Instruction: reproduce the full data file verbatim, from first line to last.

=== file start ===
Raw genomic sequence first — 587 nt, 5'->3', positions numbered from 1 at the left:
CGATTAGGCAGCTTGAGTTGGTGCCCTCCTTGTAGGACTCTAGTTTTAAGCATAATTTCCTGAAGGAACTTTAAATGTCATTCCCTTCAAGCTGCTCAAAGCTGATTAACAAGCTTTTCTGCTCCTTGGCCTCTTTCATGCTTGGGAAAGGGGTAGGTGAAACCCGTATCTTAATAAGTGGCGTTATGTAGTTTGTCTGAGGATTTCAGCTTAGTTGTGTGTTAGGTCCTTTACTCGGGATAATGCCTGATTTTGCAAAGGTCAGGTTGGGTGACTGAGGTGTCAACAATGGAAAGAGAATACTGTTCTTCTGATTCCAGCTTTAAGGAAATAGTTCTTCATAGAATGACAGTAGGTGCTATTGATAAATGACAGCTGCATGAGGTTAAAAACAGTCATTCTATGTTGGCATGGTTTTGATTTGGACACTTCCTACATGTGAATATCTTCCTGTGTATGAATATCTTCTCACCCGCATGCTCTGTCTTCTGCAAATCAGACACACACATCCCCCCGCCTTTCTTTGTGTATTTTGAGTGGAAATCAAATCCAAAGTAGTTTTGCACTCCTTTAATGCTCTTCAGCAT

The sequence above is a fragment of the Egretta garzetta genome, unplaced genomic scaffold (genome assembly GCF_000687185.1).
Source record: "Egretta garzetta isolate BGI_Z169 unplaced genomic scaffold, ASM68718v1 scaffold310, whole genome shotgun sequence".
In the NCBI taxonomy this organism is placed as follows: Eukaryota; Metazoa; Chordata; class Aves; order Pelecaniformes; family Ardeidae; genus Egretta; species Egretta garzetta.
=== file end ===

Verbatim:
Raw genomic sequence first — 587 nt, 5'->3', positions numbered from 1 at the left:
CGATTAGGCAGCTTGAGTTGGTGCCCTCCTTGTAGGACTCTAGTTTTAAGCATAATTTCCTGAAGGAACTTTAAATGTCATTCCCTTCAAGCTGCTCAAAGCTGATTAACAAGCTTTTCTGCTCCTTGGCCTCTTTCATGCTTGGGAAAGGGGTAGGTGAAACCCGTATCTTAATAAGTGGCGTTATGTAGTTTGTCTGAGGATTTCAGCTTAGTTGTGTGTTAGGTCCTTTACTCGGGATAATGCCTGATTTTGCAAAGGTCAGGTTGGGTGACTGAGGTGTCAACAATGGAAAGAGAATACTGTTCTTCTGATTCCAGCTTTAAGGAAATAGTTCTTCATAGAATGACAGTAGGTGCTATTGATAAATGACAGCTGCATGAGGTTAAAAACAGTCATTCTATGTTGGCATGGTTTTGATTTGGACACTTCCTACATGTGAATATCTTCCTGTGTATGAATATCTTCTCACCCGCATGCTCTGTCTTCTGCAAATCAGACACACACATCCCCCCGCCTTTCTTTGTGTATTTTGAGTGGAAATCAAATCCAAAGTAGTTTTGCACTCCTTTAATGCTCTTCAGCAT

The sequence above is a fragment of the Egretta garzetta genome, unplaced genomic scaffold (genome assembly GCF_000687185.1).
Source record: "Egretta garzetta isolate BGI_Z169 unplaced genomic scaffold, ASM68718v1 scaffold310, whole genome shotgun sequence".
In the NCBI taxonomy this organism is placed as follows: Eukaryota; Metazoa; Chordata; class Aves; order Pelecaniformes; family Ardeidae; genus Egretta; species Egretta garzetta.